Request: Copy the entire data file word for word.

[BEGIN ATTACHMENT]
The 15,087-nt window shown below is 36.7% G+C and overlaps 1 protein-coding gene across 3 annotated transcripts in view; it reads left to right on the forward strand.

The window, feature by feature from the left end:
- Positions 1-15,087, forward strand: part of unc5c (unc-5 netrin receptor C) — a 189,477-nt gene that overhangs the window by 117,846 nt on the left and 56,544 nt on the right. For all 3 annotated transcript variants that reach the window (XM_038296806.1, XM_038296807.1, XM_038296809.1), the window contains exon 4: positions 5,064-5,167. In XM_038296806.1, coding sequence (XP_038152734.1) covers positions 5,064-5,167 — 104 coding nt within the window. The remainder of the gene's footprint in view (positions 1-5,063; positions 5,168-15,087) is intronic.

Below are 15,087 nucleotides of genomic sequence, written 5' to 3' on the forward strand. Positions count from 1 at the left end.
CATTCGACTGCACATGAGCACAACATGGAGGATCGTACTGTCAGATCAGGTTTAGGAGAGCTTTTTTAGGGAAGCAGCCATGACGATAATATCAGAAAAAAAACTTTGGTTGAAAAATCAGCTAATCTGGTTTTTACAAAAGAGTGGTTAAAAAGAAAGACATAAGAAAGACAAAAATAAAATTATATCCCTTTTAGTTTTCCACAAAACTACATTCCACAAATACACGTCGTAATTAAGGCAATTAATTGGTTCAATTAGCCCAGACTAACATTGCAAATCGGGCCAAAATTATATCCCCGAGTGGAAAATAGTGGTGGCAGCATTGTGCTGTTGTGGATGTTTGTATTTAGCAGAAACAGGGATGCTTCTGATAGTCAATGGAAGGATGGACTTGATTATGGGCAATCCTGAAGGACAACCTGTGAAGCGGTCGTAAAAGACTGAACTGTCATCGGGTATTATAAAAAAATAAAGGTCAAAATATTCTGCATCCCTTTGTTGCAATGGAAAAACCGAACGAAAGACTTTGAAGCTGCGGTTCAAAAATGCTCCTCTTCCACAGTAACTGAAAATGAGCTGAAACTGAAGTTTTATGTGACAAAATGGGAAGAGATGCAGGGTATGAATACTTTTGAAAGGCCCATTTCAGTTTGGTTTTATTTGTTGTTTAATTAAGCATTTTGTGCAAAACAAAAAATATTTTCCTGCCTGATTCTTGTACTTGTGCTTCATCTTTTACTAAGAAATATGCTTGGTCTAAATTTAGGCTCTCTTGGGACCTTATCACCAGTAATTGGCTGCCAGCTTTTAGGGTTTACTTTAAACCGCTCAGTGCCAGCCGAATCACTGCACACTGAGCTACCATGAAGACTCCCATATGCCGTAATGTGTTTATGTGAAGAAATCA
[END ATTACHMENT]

The 15,087-nt window shown below is 36.7% G+C and overlaps 1 protein-coding gene across 3 annotated transcripts in view; it reads left to right on the forward strand.

The window, feature by feature from the left end:
- Positions 1-15,087, forward strand: part of unc5c (unc-5 netrin receptor C) — a 189,477-nt gene that overhangs the window by 117,846 nt on the left and 56,544 nt on the right. For all 3 annotated transcript variants that reach the window (XM_038296806.1, XM_038296807.1, XM_038296809.1), the window contains exon 4: positions 5,064-5,167. In XM_038296806.1, coding sequence (XP_038152734.1) covers positions 5,064-5,167 — 104 coding nt within the window. The remainder of the gene's footprint in view (positions 1-5,063; positions 5,168-15,087) is intronic.

Below are 15,087 nucleotides of genomic sequence, written 5' to 3' on the forward strand. Positions count from 1 at the left end.
CATTCGACTGCACATGAGCACAACATGGAGGATCGTACTGTCAGATCAGGTTTAGGAGAGCTTTTTTAGGGAAGCAGCCATGACGATAATATCAGAAAAAAAACTTTGGTTGAAAAATCAGCTAATCTGGTTTTTACAAAAGAGTGGTTAAAAAGAAAGACATAAGAAAGACAAAAATAAAATTATATCCCTTTTAGTTTTCCACAAAACTACATTCCACAAATACACGTCGTAATTAAGGCAATTAATTGGTTCAATTAGCCCAGACTAACATTGCAAATCGGGCCAAAATTATATCCCCGAGTGGAAAATAGTGGTGGCAGCATTGTGCTGTTGTGGATGTTTGTATTTAGCAGAAACAGGGATGCTTCTGATAGTCAATGGAAGGATGGACTTGATTATGGGCAATCCTGAAGGACAACCTGTGAAGCGGTCGTAAAAGACTGAACTGTCATCGGGTATTATAAAAAAATAAAGGTCAAAATATTCTGCATCCCTTTGTTGCAATGGAAAAACCGAACGAAAGACTTTGAAGCTGCGGTTCAAAAATGCTCCTCTTCCACAGTAACTGAAAATGAGCTGAAACTGAAGTTTTATGTGACAAAATGGGAAGAGATGCAGGGTATGAATACTTTTGAAAGGCCCATTTCAGTTTGGTTTTATTTGTTGTTTAATTAAGCATTTTGTGCAAAACAAAAAATATTTTCCTGCCTGATTCTTGTACTTGTGCTTCATCTTTTACTAAGAAATATGCTTGGTCTAAATTTAGGCTCTCTTGGGACCTTATCACCAGTAATTGGCTGCCAGCTTTTAGGGTTTACTTTAAACCGCTCAGTGCCAGCCGAATCACTGCACACTGAGCTACCATGAAGACTCCCATATGCCGTAATGTGTTTATGTGAAGAAATCA